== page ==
Kekla Magoon’s novel The Rock and the River is the story of Sam, son of a civil rights leader named Roland Childs, who is a friend of Martin Luther King, Jr.’s and a leading voice of the Movement. Sam and his older brother Steven, whom Sam calls “Stick,” find themselves increasingly frustrated by the lack of progress they see. When they are attacked at one of their father’s rallies, they fight back, and Stick winds up in the hospital. Some time later, Sam and his friend Maxie witness the brutal beating and false arrest of one of their friends. Sam finds Black Panther literature in his brother’s things. Though he knows involvement in the Black Panther Party would disappoint his father, Sam finds himself drawn to the group, especially the political education classes, free breakfast program, and the promise of a free clinic. At the same time, he is also attracted to the Black Panther Party’s more militant ideals, especially after the Movement loses Dr. King to an assassin’s bullet, and Sam’s own experiences with police lead him to question whether his father’s way will really bring about change or if there is a another way.
The Rock and the River is an intriguing coming-of-age story. I can’t recall that I’ve ever read any historical fiction, or even memoir/nonfiction about the Black Panther Party (aside from Wikipedia). Most of the focus of the Civil Rights Movement is on nonviolent social protest and leaders like King. Given the attention police violence against the black community has received over the last couple of years, many young adults will find Sam’s story interesting in offering a historical perspective. After a fashion, the Black Panther Party is one of the first #blacklivesmatter organizations. Some of the good they did for their communities is obscured by violence perpetuated by some individuals in the Black Panther Party. As shown in Magoon’s novel, the Panthers did institute free breakfast programs, legal counsel, and clinics in underserved and forgotten communities. Magoon does not flinch from showing the Panthers’ tensions with the police, either. I found the book to be an honest and balanced portrayal of the group (based on my own research). I plan to recommend the book for my students and get a copy for my own classroom library.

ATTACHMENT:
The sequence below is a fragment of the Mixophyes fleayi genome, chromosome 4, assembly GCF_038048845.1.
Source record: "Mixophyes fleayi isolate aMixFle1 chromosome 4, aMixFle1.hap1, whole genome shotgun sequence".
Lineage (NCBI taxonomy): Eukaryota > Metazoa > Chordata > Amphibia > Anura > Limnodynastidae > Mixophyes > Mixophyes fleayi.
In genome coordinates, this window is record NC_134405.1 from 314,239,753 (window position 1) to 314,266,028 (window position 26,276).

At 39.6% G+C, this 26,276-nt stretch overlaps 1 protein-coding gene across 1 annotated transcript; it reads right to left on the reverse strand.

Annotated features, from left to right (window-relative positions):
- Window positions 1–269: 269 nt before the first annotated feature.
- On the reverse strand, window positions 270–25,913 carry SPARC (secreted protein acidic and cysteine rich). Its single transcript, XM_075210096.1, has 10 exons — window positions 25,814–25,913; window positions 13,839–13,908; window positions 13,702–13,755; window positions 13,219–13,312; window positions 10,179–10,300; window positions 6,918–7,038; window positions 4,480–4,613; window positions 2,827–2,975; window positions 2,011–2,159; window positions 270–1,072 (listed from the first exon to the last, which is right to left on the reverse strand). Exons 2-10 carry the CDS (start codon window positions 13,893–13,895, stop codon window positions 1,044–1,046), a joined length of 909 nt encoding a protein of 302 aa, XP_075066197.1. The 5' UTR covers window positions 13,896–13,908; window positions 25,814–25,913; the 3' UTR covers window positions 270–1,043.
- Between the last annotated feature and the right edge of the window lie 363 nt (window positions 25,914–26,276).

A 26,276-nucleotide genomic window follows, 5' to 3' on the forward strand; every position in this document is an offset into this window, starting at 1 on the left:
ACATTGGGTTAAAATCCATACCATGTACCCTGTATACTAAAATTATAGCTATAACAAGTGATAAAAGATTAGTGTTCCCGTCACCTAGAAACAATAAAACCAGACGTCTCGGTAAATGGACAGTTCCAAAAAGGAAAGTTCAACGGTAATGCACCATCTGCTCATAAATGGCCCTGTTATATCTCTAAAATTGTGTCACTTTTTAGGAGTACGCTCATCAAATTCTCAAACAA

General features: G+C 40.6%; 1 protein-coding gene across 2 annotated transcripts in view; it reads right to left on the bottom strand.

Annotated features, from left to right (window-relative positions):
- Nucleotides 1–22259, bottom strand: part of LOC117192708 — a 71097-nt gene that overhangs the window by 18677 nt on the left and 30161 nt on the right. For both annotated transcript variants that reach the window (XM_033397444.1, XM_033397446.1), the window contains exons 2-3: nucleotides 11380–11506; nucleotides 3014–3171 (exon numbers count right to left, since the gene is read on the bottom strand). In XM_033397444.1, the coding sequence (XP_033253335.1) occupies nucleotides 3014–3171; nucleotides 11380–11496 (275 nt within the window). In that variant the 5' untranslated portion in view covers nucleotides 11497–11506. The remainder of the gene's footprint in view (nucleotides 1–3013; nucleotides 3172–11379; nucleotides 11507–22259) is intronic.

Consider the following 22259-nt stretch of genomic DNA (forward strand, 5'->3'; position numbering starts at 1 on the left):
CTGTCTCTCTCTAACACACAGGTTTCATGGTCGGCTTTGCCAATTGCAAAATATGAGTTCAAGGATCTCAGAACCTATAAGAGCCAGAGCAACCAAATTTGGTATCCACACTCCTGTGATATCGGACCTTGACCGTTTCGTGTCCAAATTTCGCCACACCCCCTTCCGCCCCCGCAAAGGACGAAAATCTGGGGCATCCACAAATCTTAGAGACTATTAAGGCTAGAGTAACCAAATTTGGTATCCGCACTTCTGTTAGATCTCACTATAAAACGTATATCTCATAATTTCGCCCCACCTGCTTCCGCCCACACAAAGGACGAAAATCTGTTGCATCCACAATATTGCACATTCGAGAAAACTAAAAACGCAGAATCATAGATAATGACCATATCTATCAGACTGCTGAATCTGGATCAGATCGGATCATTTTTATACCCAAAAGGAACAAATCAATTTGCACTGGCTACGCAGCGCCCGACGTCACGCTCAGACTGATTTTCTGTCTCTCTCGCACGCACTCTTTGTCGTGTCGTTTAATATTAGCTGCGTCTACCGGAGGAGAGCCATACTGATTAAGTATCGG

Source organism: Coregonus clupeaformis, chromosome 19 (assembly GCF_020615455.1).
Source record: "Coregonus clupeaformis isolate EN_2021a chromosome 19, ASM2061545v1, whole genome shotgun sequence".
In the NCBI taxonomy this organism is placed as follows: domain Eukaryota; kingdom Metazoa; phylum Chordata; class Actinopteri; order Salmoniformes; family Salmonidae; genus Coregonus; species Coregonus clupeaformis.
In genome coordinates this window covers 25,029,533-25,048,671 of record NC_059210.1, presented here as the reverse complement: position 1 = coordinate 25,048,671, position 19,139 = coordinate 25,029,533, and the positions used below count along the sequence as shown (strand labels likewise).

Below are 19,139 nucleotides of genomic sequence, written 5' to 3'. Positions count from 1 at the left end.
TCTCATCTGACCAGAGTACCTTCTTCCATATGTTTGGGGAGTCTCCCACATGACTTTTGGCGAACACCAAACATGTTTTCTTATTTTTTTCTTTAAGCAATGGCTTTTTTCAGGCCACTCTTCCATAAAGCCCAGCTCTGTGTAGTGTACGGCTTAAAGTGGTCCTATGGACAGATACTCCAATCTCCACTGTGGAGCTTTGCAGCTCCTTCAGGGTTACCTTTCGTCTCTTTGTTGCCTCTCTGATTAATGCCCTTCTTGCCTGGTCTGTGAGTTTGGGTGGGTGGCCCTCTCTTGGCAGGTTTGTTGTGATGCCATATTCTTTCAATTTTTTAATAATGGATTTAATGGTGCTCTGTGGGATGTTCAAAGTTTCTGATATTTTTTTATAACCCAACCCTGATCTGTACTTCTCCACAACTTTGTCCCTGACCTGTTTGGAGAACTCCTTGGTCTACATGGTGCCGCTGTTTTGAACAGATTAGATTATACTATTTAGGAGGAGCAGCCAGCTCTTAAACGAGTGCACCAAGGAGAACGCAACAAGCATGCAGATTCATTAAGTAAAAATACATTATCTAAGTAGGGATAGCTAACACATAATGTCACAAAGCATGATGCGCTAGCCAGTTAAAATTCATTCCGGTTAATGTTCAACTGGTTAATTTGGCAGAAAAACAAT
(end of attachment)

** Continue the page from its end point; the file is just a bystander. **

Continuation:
Something I have been thinking about a great deal, as it has come up both in my teaching and in my own thinking, is that we need everyone’s stories. All of us have stories. I know for a long time I heard one story about the Black Panther Party, and it wasn’t a very nuanced one. I think I started digging into my own albeit somewhat cursory research around the time I started reading and later watching Aaron McGruder’s comic/TV show, The Boondocks. The strip’s main character, Huey Freeman, is named after Huey P. Newton, one of the founders of the Black Panther Party. This connection prompted me to read a little bit more about Newton and the Black Panthers. Magoon’s book is the first novel I’ve seen about the group, however. I particularly appreciated the novel’s nuanced portrayal of the Black Panthers. It was an intriguing book and told a story that I haven’t seen told before. There is a danger in hearing only one story or one side. People, and by extension groups of people, are rarely all good or all bad or all black or all white. For that reason, I think it’s important that we hear as many stories as we can and make it our business to listen to one another. I’m glad that Magoon told this story.
Set in 1968 Chicago, this book was published in 2009. I purchased it for my Kindle in 2010, but I hadn’t read it until now. Picking it up enabled me to address a book that’s been on my reader library and in my TBR pile for quite some time. A good start for three challenges in the first week and a half of January!